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Do DOJ policy and the ISO compliance standard overlap?

Daniel Lucien Bühr

Lalive

Tuesday 18 June 2019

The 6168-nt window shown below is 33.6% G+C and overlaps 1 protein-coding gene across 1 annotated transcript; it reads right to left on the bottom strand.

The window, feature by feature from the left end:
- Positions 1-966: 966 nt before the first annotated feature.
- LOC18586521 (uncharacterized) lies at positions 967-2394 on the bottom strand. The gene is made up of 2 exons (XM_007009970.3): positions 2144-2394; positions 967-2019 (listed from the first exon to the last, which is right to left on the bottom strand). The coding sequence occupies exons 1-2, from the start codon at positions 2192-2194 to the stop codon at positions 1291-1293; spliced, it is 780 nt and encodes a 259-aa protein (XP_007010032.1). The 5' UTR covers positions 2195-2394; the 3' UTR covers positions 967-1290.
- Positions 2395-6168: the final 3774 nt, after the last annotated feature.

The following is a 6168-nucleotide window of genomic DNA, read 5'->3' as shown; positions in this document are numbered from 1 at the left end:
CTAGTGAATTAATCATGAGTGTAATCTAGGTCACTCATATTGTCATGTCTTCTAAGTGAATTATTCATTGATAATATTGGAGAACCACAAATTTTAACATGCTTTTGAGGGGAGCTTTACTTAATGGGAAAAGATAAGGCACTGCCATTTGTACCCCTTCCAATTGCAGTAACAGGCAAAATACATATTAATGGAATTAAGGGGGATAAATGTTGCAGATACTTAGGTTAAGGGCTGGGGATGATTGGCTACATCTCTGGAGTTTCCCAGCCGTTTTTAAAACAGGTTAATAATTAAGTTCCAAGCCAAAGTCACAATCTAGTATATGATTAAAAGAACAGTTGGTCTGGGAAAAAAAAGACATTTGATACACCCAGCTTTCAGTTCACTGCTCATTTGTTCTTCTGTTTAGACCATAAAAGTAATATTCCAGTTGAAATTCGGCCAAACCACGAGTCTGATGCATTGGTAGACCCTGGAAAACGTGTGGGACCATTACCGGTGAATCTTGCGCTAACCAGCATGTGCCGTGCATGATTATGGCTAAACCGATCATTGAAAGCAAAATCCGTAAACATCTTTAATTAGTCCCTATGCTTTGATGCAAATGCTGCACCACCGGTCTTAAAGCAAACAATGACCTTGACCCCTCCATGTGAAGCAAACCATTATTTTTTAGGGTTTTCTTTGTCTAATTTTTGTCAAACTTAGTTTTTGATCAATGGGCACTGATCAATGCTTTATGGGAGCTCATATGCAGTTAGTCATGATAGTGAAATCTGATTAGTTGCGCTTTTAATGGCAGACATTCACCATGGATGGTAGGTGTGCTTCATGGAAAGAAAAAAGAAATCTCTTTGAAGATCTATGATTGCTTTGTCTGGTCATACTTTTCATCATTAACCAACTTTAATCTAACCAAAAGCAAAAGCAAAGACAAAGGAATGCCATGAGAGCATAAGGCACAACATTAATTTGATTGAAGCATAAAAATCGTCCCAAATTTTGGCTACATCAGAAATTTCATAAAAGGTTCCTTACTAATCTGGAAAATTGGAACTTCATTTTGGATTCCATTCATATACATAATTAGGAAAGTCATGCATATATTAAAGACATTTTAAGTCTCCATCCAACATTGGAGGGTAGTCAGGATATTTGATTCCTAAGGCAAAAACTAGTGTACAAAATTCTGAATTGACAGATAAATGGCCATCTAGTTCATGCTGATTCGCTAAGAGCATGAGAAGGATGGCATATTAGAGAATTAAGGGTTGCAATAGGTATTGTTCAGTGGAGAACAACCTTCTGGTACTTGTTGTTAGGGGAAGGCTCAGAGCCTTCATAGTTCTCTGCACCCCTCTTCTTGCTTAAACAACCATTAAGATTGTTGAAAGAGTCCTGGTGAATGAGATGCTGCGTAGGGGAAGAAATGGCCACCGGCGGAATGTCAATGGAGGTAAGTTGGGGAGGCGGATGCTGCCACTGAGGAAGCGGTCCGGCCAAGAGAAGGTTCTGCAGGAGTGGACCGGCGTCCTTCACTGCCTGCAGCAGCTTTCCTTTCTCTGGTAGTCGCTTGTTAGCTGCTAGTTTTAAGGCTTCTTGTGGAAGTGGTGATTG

Overview In February 2017, the Fraud Section of the United States Department of Justice’s Criminal Division published a document entitled ‘Evaluation of Corporate Compliance Programs’,1 its most recent communication of the DOJ’s assessment criteria for effective corporate compliance programmes. The DOJ recognises that each company’s risk profile and the solutions it adopts to reduce risks should be evaluated on their own merits. The DOJ therefore tailors its determination to each case. However, even tailored determinations raise many of the same questions. The DOJ document explains the questions the DOJ may ask about a corporate compliance programme. However, it gives no guidance on how companies can provide the right answers. In December 2014, the International Organization for Standardization published ISO International Standard 19600 – Compliance management systems – Guidelines,2 which helps organisations establish, develop, implement, evaluate, maintain and improve an effective and responsive compliance management system. In 2018, ISO 19600 was confirmed, and it is currently advanced to a requirements standard (ISO 37301), which is planned to be published in 2020. ISO 19600 is the first international standard on state-of-the-art compliance management and provides the basis for other international standards, such as ISO 37001 – Anti-bribery management systems.

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